An overview of traditional music and session pubs in Belfast.
I remember the first time I ventured from my dank student digs in the Holylands, south Belfast, into the city centre with my fiddle case slung over my shoulder in search of a rousing traditional music session. It was the early 1990s and I was fresh from the sticks of south Armagh. At about 6pm, the city was eerily dead, but I had heard from a few older students at Queen’s University about a great music pub at Bank Street, behind Primark department store on Royal Avenue.
Walking around the corner, I was greeted with a full-scale party. The doors of Kelly’s Cellars were flung open and its punters flowed out into the narrow street. A group of musicians had commandeered the bonnet of a car parked outside the door, and beer kegs made temporary tables and chairs as the Guinness was passed at head height from the bar inside. I was in heaven. The music was fast and exciting, featuring pipes, fiddles, mandolins, whistles, Portuguese guitars and bodhrans.
Then I was spotted. My fiddle case was the give away, decorated with an array of fleadh and festival stickers. A bearded bodhran player signalled to me and I approached with caution. Before I knew it, he had given me his perch on the beer barrel under orders that I was to break open my fiddle case. I must have been rosining my bow for half an hour before I found the courage to strike a note, eyes closed in a mixture of concentration and sheer terror. But I could not believe it. The Tommy People tune I had only ever played in the privacy of my bedroom was now being belted out by a group of real traditional session musicians. And I was leading them.
I made a lot of friends that night and I have been a regular at sessions throughout Belfast ever since. Unfortunately Kelly’s Cellars is not how it used to be. Development of the surrounding area and a change in opening hours has driven real music from its historic walls. However, it is commonly accepted that the present situation is a crying shame and I suspect in time Kelly’s will regain its reputation as the best traditional music pub in Belfast.
The Cathedral Quarter
In recent years, traditional music sessions have been popping up in more and more city centre pubs. These are usually in old established bars, not necessarily previously associated with traditional music, but with an atmosphere preferred by musicians and attractive to visitors.
While Madden’s bar at Berry Street remains the most popular haunt for traditional musicians and listeners, and the Hercules bar accommodates a similar session every weekend night, traditional music has increasingly infiltrated venues in the Cathedral Quarter, now recognised as the hub of all arts activity in the city.
The most renowned bar in this area is the John Hewitt at Donegall Street, frequented by an eclectic mix of the arts fraternity, trade unionists and old ‘lefties’. Named after the Northern Irish writer and poet, the John Hewitt offers traditional music on Tuesday and Wednesday evenings and Saturday afternoons.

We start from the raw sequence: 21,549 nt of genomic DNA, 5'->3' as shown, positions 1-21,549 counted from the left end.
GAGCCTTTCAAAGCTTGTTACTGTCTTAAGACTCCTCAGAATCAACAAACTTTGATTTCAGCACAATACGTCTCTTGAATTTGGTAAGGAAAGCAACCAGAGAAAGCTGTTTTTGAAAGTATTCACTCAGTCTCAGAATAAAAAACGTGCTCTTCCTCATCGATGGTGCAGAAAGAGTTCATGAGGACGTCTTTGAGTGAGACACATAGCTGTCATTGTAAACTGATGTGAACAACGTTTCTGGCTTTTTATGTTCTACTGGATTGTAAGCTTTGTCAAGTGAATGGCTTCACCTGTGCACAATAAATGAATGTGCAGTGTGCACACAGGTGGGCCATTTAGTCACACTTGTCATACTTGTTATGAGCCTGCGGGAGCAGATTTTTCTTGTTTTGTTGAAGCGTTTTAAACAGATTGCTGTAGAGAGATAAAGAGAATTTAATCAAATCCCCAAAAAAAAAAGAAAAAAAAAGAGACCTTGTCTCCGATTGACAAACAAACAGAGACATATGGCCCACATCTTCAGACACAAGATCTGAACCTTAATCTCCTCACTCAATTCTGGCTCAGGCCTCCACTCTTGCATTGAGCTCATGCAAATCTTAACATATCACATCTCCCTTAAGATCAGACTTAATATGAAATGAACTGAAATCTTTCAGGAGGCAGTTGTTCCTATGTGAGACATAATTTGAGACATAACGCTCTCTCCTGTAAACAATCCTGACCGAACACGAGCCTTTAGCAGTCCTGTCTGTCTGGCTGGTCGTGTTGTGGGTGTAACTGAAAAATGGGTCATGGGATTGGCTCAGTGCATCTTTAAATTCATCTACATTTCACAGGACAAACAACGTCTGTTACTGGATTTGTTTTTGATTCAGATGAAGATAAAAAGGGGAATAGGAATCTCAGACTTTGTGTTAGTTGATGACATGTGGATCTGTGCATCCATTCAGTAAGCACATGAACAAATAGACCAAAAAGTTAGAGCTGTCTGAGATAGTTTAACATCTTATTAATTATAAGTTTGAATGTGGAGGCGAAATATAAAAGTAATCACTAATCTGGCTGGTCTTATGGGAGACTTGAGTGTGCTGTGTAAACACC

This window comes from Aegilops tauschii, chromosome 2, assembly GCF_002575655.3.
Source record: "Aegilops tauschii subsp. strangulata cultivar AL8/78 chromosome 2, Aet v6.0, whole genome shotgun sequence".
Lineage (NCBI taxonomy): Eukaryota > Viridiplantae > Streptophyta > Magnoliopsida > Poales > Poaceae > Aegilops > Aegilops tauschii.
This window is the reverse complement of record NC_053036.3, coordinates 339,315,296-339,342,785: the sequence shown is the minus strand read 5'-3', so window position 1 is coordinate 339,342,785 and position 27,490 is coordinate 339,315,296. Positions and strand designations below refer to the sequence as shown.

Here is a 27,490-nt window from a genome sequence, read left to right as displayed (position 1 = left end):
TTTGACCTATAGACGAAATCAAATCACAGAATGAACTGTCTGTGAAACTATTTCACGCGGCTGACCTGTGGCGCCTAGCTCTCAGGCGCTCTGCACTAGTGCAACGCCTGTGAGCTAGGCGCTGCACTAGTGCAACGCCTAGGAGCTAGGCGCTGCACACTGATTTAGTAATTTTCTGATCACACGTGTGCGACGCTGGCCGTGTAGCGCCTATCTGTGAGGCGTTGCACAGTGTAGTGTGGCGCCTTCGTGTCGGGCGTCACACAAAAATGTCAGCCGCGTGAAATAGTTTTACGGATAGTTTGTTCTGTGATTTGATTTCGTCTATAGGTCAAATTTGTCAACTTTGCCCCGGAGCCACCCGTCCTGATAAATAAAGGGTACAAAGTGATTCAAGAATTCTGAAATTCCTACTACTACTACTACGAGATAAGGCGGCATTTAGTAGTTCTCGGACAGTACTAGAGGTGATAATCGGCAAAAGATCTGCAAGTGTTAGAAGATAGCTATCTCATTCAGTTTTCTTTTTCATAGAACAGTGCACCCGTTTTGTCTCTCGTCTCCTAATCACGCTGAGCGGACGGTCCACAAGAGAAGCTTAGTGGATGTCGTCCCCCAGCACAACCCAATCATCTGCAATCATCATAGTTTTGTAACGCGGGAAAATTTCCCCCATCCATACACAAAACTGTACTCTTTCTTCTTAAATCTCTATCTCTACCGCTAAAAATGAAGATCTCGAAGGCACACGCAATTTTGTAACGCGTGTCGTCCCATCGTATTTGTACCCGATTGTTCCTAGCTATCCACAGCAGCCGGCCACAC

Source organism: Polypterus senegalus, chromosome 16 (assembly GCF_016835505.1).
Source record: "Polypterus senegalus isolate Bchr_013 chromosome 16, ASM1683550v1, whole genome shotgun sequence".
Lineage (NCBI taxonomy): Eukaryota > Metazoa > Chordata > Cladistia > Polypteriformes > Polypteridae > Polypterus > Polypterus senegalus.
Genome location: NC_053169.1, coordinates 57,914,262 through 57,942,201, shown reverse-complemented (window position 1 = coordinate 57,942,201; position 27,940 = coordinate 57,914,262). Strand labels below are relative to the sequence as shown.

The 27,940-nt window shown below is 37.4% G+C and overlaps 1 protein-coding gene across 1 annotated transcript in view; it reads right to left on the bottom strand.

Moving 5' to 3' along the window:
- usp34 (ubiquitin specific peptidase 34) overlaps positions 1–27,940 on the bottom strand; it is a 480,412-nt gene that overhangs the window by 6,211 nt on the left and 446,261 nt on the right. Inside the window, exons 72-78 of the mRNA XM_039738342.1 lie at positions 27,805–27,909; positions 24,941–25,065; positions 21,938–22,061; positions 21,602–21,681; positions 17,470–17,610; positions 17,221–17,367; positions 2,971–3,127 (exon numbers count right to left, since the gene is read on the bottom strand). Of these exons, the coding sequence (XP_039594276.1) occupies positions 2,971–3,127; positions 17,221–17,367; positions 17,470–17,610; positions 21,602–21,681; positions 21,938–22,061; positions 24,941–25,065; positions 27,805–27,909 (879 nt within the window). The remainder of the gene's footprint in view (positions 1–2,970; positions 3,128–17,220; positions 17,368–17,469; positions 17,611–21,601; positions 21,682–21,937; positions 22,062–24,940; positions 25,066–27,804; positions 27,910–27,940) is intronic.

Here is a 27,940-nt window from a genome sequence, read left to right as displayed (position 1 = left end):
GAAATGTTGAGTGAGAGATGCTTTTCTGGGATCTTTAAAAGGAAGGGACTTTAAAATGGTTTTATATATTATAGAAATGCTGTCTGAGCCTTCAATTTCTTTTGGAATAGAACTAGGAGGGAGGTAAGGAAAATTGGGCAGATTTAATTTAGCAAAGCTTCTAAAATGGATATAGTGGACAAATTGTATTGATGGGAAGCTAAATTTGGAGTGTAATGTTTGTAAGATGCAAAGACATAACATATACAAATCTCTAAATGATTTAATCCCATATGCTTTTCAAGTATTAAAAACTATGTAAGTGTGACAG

The Hewitt also plays host to local arts festivals such as the Cathedral Quarter Arts Festival and the Open House Traditional Arts Festival, incorporating the best in traditional music, song, and dance.
A stones throw from the Hewitt is The Duke of York bar in Commercial Court. The Duke has hosted traditional music sessions for numerous years. Its famous Thursday session, organised by fiddler Donal O’Connor, attracts musicians from all across the country. This venue attracts students and tourists with an interest in the very best of traditional arts and it is a fine example of the healthy state of traditional music.
A more recent addition to the session pub roll-call in Belfast city centre is White’s Tavern. Founded in 1630 as a wine and spirit shop, White’s Tavern retains the spirit of a bygone age. Situated at the aptly named Winecellar Entry, this public house is a hidden treasure in the heart of the city with a relaxed atmosphere far removed from the bustle of the busy streets outside.
With flagstone flooring, an open turf fire and a no television policy, customers can peacefully converse while sampling White’s unique ‘straight’ Guinness and listening to the best traditional musicians. On Friday and Saturday evenings, traditional music sessions feature downstairs. Upstairs is a beautiful Georgian style venue with old sofas and lampshades. This room hosts acts as diverse as traditional music, jazz bands, drama and comedy.
The traditional music scene is attracting more and more people interested in the arts in Belfast. It is viewed as a young and vibrant scene and an essential factor to the success of the city centre and Cathedral Quarter. I can only conclude that traditional music in Belfast will continue to grow in popularity.